There’s no doubt that 2020’s ongoing pandemic has meant many changes to the way we live, work, and play. And if you’re an expatriate living overseas, there’s a fair chance that you’re feeling those changes acutely.
Gone are the days when it was easy to just jump on a plane and head home for a visit. With flight paths constantly changing or unavailable, PCR test requirements, and border closures, plenty of people worldwide are physically isolated from their loved ones. As The Guardian columnist Emma Brockes puts it “If you’ve made a life abroad, coronavirus gives homesickness a new edge”.
The physical distance and feeling of hopelessness can take a real toll on one’s mental health. According to the BBC, homesickness can manifest in increased anxiety, depression, restlessness, and a host of other uncomfortable effects.
Staying sane is often a matter of making the best out of a bad situation. So with that in mind, here we detail a few ways for expats to feel more at home and combat the homesickness blues.
1. Stay in touch with your friends and family back home
Granted, it’s not the same as being in each others’ physical company, but thanks to today’s communications technologies, we have plenty of ways to stay in touch and connect with our loved ones. Whether it’s sharing a few jokes on social media or group Zoom calls, the people we care about most are just a few taps away.
Make time to connect with your crew and family members back home, and try to not feel despondent about the time differences; there’s usually a certain time of the day that will work well for both parties
2. Keep a few keepsakes from home around you
You don’t have to erect a shrine to your home country or decorate your walls with your nation’s flag, but having a few little keepsakes around can help you feel more at home and relaxed. For some people this could be pictures of the beach near where they grew up while for others it might mean trinkets. It doesn’t really matter what you pick, so long as it means something to you.
Read next: First Time Traveller’s Guide to Pack Luggage
3. Eat and drink your favorite stuff from home
Craving vegemite, pineapple lumps, or a pack of Reece’s Peanut Butter Cups? There’s no need to miss out on your favorite treats from home just because you’re far away. Get family or friends to send you care packages with your favorites inside. Or, look for specialty stores that stock stuff from your home country. Sometimes supermarkets have special sections for foreign foods too.
4. Don’t give in to a negative mindset
It’s all too easy to fall deeper into a negative mindset when you’re in a funk of homesickness. But this can make things worse and contribute to feeling isolated and depressed. Try to accept the situation for what it is and avoid adopting a victim mentality. We know it’s easier said than done, but positive thinking can have a real, well, positive effect on your life.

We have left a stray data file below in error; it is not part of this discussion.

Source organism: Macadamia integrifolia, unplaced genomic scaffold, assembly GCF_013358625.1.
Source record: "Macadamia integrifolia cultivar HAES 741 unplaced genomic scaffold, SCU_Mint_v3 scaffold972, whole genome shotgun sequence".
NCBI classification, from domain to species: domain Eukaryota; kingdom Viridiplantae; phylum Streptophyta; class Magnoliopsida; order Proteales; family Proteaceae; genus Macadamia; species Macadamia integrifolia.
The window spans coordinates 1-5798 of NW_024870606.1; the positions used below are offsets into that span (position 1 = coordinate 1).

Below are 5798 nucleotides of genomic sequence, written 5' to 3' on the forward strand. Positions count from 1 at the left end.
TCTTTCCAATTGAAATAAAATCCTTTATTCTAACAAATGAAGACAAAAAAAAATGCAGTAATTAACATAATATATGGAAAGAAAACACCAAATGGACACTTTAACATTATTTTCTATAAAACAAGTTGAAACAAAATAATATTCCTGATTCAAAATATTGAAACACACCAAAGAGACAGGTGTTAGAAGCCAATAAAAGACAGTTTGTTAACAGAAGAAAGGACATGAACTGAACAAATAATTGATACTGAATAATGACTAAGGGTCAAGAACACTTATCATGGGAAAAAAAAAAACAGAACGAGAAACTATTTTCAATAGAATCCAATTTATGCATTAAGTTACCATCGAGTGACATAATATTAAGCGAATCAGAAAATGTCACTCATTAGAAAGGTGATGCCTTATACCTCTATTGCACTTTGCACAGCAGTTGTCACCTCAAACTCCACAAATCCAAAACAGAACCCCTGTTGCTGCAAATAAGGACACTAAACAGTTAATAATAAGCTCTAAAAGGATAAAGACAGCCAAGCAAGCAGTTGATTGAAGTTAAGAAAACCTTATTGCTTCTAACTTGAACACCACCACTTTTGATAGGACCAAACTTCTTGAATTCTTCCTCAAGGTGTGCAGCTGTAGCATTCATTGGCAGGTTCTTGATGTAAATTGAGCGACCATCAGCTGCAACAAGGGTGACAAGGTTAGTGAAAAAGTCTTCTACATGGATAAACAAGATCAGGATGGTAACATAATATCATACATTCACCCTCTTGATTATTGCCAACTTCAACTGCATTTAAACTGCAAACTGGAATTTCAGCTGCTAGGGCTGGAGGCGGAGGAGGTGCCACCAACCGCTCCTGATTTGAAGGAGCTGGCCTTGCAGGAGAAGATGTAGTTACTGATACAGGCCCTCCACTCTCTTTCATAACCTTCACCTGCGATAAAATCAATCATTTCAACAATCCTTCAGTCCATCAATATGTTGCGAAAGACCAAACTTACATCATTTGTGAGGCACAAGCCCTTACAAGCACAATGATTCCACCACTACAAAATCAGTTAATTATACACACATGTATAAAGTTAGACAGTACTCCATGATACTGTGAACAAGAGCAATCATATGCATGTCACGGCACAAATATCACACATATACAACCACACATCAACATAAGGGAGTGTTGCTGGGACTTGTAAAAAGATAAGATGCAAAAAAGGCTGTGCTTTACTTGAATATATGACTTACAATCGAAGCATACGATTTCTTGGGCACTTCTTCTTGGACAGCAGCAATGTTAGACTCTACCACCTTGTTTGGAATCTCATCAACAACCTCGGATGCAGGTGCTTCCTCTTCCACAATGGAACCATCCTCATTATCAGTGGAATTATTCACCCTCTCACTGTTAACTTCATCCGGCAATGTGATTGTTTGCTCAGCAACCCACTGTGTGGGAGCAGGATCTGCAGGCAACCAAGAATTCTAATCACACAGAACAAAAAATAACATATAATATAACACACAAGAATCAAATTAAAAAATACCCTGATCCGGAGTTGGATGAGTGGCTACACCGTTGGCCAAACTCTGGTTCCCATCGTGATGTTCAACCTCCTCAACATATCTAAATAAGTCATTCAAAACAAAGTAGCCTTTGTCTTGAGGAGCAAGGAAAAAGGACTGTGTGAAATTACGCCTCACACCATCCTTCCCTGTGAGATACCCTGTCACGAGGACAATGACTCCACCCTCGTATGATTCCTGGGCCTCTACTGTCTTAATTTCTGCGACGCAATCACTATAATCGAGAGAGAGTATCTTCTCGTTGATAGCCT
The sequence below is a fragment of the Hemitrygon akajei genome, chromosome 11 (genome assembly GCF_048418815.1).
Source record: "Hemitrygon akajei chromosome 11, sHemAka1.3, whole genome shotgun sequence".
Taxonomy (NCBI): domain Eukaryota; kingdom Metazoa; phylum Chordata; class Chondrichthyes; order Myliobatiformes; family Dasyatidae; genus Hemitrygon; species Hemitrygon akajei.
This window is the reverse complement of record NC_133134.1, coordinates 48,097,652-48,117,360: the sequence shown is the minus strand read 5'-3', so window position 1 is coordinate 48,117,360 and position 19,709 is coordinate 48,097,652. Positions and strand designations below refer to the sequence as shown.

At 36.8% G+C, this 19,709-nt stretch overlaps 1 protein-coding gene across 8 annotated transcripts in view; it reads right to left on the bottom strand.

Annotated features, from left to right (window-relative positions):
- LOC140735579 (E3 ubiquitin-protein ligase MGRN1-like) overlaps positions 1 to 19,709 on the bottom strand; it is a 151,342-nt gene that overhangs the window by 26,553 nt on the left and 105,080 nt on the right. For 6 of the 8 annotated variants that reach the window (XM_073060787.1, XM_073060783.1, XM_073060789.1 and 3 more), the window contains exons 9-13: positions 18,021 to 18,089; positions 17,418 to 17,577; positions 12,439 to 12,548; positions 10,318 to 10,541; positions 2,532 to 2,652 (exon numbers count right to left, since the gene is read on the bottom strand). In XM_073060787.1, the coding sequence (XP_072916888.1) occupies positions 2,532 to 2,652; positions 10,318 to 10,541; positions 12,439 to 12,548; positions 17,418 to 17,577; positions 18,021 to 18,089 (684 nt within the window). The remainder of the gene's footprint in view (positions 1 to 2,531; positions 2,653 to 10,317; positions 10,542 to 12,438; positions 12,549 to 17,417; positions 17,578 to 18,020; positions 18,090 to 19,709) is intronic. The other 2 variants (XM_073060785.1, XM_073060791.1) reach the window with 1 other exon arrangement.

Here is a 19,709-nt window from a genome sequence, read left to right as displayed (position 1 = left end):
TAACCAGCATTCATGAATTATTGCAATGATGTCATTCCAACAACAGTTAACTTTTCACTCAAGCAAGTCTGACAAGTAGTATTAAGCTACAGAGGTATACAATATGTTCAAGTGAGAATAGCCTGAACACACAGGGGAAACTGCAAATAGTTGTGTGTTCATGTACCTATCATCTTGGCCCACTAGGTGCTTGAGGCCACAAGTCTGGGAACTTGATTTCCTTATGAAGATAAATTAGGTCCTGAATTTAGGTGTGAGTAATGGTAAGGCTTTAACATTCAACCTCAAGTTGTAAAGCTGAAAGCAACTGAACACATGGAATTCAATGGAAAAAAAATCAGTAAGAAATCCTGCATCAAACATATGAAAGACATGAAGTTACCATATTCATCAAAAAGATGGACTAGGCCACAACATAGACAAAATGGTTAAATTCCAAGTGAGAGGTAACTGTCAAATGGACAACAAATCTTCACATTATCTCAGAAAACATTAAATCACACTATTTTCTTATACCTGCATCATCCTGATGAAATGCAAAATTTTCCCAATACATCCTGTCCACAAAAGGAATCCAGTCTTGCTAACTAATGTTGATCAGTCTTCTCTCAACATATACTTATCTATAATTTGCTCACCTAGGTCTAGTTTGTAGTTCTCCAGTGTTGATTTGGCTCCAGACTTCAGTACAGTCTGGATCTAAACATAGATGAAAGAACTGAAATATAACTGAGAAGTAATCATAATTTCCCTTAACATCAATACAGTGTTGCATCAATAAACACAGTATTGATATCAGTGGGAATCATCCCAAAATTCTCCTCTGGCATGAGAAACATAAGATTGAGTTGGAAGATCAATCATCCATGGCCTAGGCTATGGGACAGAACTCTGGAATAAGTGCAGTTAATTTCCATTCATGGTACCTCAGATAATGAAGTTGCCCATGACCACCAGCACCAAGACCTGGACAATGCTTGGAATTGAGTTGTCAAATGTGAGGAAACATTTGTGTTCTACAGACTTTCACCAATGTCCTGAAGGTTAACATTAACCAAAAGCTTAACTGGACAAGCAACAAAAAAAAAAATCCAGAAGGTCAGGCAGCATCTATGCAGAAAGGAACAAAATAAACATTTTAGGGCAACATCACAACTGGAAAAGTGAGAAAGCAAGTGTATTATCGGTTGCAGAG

In fact, experts believe that positivity can impact not only your mental health but your physical health too. And if that’s not a solid argument for a mentality shift, we don’t know what is!
Read next: Your Guide to Start a Travel Blog in 2021
5. Embrace the local culture and the locals
Othering yourself (that is, setting yourself apart) from the local culture and the locals can mean the difference between feeling isolated and feeling accepted. We all know of expats who have lived in their host country for years, yet don’t speak the local language, don’t have any local friends, and don’t engage with the local culture.
You don’t want to be that kind of expat. Instead, immerse yourself in the host country’s unique culture as much as possible. Make friends, enjoy the local food, and embrace the differences.
6. Meet up with other expats in a similar situation
Having friends from the same place can really boost your morale and help you feel more at home. If you’re struggling to make friends in a newish place, try reaching out to other expats in a similar situation. InterNations and other social channels for expats will allow you to find plenty of other people living right where you are. Attend events and make some new pals, but be wary of falling into a social crowd that’s composed purely of other expats, as we explained above, this can contribute to feeling isolated and disconnected to the host country’s people and culture.
7. Watch some TV from home
It might sound a little bit silly, but sometimes just watching some TV shows from home can put your mind at rest and help you stay sane when you’re feeling homesick. Of course, you can’t just turn on your TV and instantly connect to Australian TV, for instance. But there are ways around this and all you need is an internet connection and a Virtual Private Network (VPN).
Because many TV channels offer on-demand streaming services, you can watch these shows from each channel’s dedicated app. However, geo-blocking restrictions mean you’ll have to “hide” your device’s IP address and true physical location. That’s where using a VPN to access more content comes in: set your VPN’s location to your home nation and then stream merrily away.
As you can imagine, this trick also allows you to watch TV shows and movies from all over the world. So, for example, if you’d like to watch the latest American Netflix series but it’s not available in the host country yet, switch your VPN to a US server.
We hope these tricks for combating homesickness and feeling more at home as an expat living overseas are helpful. Do your best to hit a balance between embracing the local culture and staying in touch with your own. And remember, the current crisis won’t last forever and soon enough you’ll be able to visit home and all your loved ones.